Both the World Cultural Geography and the World History course were authored by Miss Caroline Y Grant. The World History course had 8 lessons, and the Geography class had 7. Miss Grant did a very good job explaining her lessons. Both courses were good intellectual challenges for me.
The introduction to computers course was authored by Ms Brenda Remus. It was a cool and fun course, even though I had no access to computers. I learned a lot about the different kinds of hardware and software out there, as well as how spreadsheets and databases work. This lesson had 7 lessons to it.
The Life Management Skills course was written by Dr Lina Liken-Paske. This course had 13 lessons to it and was very informative, even if not exactly written for inmates. The “life lessons" one learns back here would probably scare the good Dr Liken-Paske.
Consumer Mathematics by Mr Leon Kiston was another fun course with 10 easy-to-follow lessons. This particular course was built around today's world. In other words, the lessons had to do with everyday functions like percentages, wages, insurance, house loans, etc. Knowledge I won’t be able to use anytime soon, but nevertheless good to know and· fun to learn.
The English 1 lesson I saved for last because I didn’t really want to touch it without a ten foot pole. This lesson was written by Patrick McCann, and consisted of 6 lessons and a written assignment. I also had to do some reading and write a 500-word essay. (Thank you Dina for purchasing the book for me!) I have always disliked English classes growing up. Well, Mr McCann made it a very exciting journey. A course that I for-sure thought I'd fail and one I wished that I did not have to take ended up being a blast! As you can see, I made an "A" on this course. I am pretty proud of myself, really, because my hard work and study paid off.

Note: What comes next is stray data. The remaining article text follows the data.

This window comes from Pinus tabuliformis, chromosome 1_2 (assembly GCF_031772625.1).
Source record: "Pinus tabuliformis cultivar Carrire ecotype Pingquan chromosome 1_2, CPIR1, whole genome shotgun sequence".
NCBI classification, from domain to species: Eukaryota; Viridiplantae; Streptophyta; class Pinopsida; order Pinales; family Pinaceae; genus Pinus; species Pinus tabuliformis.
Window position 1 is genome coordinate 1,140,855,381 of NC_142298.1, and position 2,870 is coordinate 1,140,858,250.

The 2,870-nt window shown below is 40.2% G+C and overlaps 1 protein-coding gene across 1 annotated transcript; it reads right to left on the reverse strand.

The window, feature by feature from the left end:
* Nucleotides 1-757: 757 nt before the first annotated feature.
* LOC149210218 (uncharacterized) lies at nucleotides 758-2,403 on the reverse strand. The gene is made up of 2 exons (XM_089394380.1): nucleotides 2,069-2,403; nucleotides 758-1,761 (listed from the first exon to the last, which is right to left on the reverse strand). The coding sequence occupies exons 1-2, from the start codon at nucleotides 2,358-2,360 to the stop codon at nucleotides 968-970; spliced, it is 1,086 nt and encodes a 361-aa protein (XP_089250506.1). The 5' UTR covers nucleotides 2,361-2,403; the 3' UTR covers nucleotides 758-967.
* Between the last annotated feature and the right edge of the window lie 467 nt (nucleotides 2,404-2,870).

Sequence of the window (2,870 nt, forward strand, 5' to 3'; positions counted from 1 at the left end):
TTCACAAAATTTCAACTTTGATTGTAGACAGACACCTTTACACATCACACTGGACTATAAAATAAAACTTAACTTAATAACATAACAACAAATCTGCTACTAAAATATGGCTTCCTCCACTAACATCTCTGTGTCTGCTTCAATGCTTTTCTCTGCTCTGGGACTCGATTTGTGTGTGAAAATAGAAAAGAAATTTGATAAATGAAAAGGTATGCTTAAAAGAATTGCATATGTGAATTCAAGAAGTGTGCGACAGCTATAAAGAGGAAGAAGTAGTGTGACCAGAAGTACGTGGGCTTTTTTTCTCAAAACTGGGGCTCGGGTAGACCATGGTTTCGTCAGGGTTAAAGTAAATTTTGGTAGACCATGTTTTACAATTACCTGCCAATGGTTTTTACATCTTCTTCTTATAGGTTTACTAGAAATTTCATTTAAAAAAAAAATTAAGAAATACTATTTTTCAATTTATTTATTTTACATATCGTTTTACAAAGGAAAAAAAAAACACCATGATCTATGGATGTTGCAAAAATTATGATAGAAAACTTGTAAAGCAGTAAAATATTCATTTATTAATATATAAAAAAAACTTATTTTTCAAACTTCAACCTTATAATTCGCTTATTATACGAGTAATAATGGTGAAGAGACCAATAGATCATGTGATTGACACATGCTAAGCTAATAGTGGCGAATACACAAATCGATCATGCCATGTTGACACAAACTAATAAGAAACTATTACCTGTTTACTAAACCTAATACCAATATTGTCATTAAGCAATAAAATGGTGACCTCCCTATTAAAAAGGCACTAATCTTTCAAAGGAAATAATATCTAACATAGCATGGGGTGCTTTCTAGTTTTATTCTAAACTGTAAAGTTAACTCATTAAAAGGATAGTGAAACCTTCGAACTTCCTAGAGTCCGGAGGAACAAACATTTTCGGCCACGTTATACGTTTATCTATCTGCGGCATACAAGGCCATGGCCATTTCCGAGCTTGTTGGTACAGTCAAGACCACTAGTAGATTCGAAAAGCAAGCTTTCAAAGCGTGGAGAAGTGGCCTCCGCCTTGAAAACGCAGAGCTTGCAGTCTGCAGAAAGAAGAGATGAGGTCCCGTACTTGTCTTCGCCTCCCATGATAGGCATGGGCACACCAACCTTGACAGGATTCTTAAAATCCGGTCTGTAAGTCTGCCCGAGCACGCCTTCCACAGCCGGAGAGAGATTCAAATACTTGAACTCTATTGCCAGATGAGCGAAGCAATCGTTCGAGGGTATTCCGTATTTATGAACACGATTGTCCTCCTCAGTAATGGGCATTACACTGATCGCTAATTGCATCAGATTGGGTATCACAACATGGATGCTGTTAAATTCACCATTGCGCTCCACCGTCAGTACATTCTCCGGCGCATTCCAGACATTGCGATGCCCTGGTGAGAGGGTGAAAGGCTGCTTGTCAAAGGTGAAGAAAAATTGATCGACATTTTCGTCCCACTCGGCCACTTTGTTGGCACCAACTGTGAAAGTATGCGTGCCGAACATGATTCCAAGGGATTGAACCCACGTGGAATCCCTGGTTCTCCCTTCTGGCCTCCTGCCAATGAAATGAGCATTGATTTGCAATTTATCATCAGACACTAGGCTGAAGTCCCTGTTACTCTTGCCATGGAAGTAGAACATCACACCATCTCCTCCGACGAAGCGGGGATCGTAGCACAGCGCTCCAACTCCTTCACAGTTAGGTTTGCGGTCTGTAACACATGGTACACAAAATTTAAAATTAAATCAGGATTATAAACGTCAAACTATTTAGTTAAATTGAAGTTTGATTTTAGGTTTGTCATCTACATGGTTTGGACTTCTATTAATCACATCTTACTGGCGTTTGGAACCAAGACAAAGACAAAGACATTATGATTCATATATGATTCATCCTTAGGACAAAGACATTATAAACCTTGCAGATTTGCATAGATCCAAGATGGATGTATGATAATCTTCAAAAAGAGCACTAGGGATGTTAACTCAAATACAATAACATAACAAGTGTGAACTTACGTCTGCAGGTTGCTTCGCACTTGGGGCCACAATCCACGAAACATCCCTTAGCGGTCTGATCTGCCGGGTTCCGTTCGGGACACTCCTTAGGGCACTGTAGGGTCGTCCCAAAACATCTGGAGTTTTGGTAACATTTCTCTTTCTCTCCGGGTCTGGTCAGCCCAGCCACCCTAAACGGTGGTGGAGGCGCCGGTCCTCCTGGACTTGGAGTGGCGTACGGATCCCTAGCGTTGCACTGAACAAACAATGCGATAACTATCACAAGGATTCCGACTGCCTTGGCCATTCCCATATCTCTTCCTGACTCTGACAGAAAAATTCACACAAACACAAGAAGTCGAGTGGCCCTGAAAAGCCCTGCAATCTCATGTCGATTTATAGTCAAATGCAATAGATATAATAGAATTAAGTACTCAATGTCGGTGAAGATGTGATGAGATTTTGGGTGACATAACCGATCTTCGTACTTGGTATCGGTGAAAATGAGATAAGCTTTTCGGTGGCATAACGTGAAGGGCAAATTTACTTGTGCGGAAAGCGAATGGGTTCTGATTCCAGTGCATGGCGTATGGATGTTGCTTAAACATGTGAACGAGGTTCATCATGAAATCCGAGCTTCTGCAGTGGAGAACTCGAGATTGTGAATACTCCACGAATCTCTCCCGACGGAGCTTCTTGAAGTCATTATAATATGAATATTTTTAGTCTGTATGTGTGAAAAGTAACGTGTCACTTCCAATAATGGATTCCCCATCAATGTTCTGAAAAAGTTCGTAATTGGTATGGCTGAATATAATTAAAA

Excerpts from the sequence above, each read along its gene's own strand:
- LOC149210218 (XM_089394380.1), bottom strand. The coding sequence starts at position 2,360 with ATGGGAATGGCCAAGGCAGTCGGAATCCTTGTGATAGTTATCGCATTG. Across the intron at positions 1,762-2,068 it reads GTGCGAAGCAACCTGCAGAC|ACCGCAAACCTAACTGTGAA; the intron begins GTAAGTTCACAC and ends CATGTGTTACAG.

The authors of my courses are actual educators, which leaves me with a sense of great accomplishment. Not only this, but a real feeling of intellectual maturity. I think others have noticed this, too, and I wonder how different this place would be if everyone were spending more time with their faces planted in a book. I know that I am a 38 year-old man, but I now feel that it is never too late to educate and better yourself.
I have also just received my next seven courses, which include: Psychology I, Sociology, Geometry, English II, Ecology, American History and Art Appreciation, History, and Criticism. So, wish me luck!
In conclusion, I want to dedicate my 3.8 to the few people who have helped me pay for these classes, especially to Monica of Sweden. I don’t even know who you are, but the forty dollars you sent me paid for an entire month of my tuition, and I really appreciate the help! I do hope that you will accept this small GIFT.
Arnold Prieto, Jr
"I don’t run into, sunsets, I seek the sunrise of the new day.”
© Copyright 2011 by Thomas Bartlett Whitaker & Arnold Prieto, Jr. All rights reserved.